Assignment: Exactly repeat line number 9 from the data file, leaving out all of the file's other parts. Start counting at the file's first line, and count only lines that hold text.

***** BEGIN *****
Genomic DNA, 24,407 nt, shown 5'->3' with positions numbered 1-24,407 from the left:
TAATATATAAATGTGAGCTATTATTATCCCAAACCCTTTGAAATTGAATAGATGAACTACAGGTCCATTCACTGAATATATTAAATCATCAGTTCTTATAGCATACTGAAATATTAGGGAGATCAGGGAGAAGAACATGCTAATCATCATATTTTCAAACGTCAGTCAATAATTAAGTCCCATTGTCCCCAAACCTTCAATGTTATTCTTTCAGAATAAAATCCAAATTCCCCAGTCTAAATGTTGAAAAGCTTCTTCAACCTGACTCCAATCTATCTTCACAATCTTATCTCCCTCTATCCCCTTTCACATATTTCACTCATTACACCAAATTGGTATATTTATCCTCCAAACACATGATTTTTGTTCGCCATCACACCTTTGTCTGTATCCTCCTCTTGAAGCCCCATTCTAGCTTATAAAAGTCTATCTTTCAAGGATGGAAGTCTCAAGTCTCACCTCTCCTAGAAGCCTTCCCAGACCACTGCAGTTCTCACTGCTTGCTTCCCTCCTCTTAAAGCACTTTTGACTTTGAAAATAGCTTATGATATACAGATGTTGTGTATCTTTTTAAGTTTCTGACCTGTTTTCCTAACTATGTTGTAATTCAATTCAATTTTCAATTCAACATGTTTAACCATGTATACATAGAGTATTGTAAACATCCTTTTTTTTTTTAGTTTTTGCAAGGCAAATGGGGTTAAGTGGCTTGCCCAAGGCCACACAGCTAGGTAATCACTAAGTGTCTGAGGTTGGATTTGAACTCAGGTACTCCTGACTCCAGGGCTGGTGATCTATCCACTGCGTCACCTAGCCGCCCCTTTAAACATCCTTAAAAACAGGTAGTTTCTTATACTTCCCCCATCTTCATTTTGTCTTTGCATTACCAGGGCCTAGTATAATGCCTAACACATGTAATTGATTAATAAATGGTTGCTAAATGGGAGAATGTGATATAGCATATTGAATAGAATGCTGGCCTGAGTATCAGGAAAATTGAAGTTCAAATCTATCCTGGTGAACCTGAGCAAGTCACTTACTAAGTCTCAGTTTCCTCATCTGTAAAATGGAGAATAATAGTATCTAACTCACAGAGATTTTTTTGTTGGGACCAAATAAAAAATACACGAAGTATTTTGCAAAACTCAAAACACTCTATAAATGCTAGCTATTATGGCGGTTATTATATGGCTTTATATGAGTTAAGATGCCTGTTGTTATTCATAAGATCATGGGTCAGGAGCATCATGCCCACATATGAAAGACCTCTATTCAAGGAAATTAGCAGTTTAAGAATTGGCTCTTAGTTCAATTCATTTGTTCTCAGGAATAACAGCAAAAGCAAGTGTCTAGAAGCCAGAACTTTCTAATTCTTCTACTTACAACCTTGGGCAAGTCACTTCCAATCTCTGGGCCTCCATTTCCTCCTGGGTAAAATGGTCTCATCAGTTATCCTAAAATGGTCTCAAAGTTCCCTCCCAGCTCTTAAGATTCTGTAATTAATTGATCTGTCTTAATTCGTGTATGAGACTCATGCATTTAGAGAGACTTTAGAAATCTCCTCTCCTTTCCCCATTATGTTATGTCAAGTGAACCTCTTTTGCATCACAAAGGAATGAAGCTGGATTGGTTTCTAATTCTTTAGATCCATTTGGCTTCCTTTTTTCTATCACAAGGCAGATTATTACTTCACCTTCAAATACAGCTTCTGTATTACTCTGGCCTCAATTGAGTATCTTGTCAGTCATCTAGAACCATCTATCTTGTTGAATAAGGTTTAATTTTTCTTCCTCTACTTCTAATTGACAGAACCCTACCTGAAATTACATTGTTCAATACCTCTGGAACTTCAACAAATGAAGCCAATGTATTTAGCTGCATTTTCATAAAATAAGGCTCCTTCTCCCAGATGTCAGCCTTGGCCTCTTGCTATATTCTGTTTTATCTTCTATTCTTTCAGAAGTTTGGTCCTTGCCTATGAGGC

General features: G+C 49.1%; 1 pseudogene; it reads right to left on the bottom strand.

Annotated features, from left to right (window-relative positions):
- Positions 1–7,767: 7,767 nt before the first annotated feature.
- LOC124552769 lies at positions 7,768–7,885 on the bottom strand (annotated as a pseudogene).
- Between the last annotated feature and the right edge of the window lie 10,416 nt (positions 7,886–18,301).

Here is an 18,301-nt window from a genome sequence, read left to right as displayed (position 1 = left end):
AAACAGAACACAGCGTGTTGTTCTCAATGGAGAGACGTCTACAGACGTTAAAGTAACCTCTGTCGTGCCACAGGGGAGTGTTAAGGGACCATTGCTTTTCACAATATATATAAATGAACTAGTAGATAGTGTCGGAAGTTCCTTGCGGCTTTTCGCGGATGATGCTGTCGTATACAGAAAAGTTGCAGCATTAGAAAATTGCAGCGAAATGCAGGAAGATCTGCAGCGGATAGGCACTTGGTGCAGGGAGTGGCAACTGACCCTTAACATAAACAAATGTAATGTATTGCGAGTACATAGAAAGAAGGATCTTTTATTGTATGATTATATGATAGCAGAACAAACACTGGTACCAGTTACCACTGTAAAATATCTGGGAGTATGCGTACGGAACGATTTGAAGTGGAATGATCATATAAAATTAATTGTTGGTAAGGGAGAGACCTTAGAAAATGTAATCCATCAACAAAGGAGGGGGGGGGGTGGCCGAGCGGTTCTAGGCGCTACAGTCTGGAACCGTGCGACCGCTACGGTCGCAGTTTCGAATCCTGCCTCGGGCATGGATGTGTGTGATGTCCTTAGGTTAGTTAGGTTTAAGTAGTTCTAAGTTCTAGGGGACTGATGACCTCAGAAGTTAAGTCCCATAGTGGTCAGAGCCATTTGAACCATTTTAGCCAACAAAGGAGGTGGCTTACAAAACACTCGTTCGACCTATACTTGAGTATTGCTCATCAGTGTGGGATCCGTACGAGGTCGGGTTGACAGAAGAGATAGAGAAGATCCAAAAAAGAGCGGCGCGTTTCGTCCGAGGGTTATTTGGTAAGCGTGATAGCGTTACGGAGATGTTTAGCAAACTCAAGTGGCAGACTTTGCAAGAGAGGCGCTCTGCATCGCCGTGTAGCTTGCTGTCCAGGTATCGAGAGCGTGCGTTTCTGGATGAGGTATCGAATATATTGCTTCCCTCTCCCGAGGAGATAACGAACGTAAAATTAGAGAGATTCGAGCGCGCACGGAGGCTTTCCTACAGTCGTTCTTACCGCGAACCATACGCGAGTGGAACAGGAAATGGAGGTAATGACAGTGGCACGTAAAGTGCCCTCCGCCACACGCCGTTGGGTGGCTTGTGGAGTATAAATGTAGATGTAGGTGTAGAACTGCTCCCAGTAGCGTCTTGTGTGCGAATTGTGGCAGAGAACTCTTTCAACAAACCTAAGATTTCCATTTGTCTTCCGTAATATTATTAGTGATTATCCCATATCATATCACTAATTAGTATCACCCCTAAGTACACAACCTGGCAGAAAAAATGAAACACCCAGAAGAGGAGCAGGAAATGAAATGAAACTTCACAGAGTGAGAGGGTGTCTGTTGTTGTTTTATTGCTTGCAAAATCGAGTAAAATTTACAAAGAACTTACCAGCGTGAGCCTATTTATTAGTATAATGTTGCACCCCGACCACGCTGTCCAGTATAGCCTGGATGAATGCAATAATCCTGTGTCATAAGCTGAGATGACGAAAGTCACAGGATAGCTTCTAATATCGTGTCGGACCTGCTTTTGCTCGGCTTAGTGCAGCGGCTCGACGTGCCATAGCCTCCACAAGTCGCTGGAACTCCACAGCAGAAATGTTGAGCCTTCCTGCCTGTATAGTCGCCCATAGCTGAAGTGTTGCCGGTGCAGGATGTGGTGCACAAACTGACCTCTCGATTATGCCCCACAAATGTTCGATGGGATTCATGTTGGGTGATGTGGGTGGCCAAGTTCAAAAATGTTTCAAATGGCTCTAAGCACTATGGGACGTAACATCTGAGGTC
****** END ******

AAACAGAACACAGCGTGTTGTTCTCAATGGAGAGACGTCTACAGACGTTAAAGTAACCTCTGTCGTGCCACAGGGGAGTGTTAAGGGACCATTGCTTTTCACAATATATATAAATGAACTAGTAGATAGTGTCGGAAGTTCCTTGCGGCTTTTCGCGGATGATGCTGTCGTATACAGAAAAGTTGCAGCATTAGAAAATTGCAGCGAAATGCAGGAAGATCTGCAGCGGATAGGCACTTGGTGCAGGGAGTGGCAACTGACCCTTAACATAAACAAATGTAATGTATTGCGAGTACATAGAAAGAAGGATCTTTTATTGTATGATTATATGATAGCAGAACAAACACTGGTACCAGTTACCACTGTAAAATATCTGGGAGTATGCGTACGGAACGATTTGAAGTGGAATGATCATATAAAATTAATTGTTGGTAAGGGAGAGACCTTAGAAAATGTAATCCATCAACAAAGGAGGGGGGGGGGTGGCCGAGCGGTTCTAGGCGCTACAGTCTGGAACCGTGCGACCGCTACGGTCGCAGTTTCGAATCCTGCCTCGGGCATGGATGTGTGTGATGTCCTTAGGTTAGTTAGGTTTAAGTAGTTCTAAGTTCTAGGGGACTGATGACCTCAGAAGTTAAGTCCCATAGTGGTCAGAGCCATTTGAACCATTTTAGCCAACAAAGGAGGTGGCTTACAAAACACTCGTTCGACCTATACTTGAGTATTGCTCATCAGTGTGGGATCCGTACGAGGTCGGGTTGACAGAAGAGATAGAGAAGATCCAAAAAAGAGCGGCGCGTTTCGTCCGAGGGTTATTTGGTAAGCGTGATAGCGTTACGGAGATGTTTAGCAAACTCAAGTGGCAGACTTTGCAAGAGAGGCGCTCTGCATCGCCGTGTAGCTTGCTGTCCAGGTATCGAGAGCGTGCGTTTCTGGATGAGGTATCGAATATATTGCTTCCCTCTCCCGAGGAGATAACGAACGTAAAATTAGAGAGATTCGAGCGCGCACGGAGGCTTTCCTACAGTCGTTCTTACCGCGAACCATACGCGAGTGGAACAGGAAATGGAGGTAATGACAGTGGCACGTAAAGTGCCCTCCGCCACACGCCGTTGGGTGGCTTGTGGAGTATAAATGTAGATGTAGGTGTAGAACTGCTCCCAGTAGCGTCTTGTGTGCGAATTGTGGCAGAGAACTCTTTCAACAAACCTAAGATTTCCATTTGTCTTCCGTAATATTATTAGTGATTATCCCATATCATATCACTAATTAGTATCACCCCTAAGTACACAACCTGGCAGAAAAAATGAAACACCCAGAAGAGGAGCAGGAAATGAAATGAAACTTCACAGAGTGAGAGGGTGTCTGTTGTTGTTTTATTGCTTGCAAAATCGAGTAAAATTTACAAAGAACTTACCAGCGTGAGCCTATTTATTAGTATAATGTTGCACCCCGACCACGCTGTCCAGTATAGCCTGGATGAATGCAATAATCCTGTGTCATAAGCTGAGATGACGAAAGTCACAGGATAGCTTCTAATATCGTGTCGGACCTGCTTTTGCTCGGCTTAGTGCAGCGGCTCGACGTGCCATAGCCTCCACAAGTCGCTGGAACTCCACAGCAGAAATGTTGAGCCTTCCTGCCTGTATAGTCGCCCATAGCTGAAGTGTTGCCGGTGCAGGATGTGGTGCACAAACTGACCTCTCGATTATGCCCCACAAATGTTCGATGGGATTCATGTTGGGTGATGTGGGTGGCCAAGTTCAAAAATGTTTCAAATGGCTCTAAGCACTATGGGACGTAACATCTGAGGTC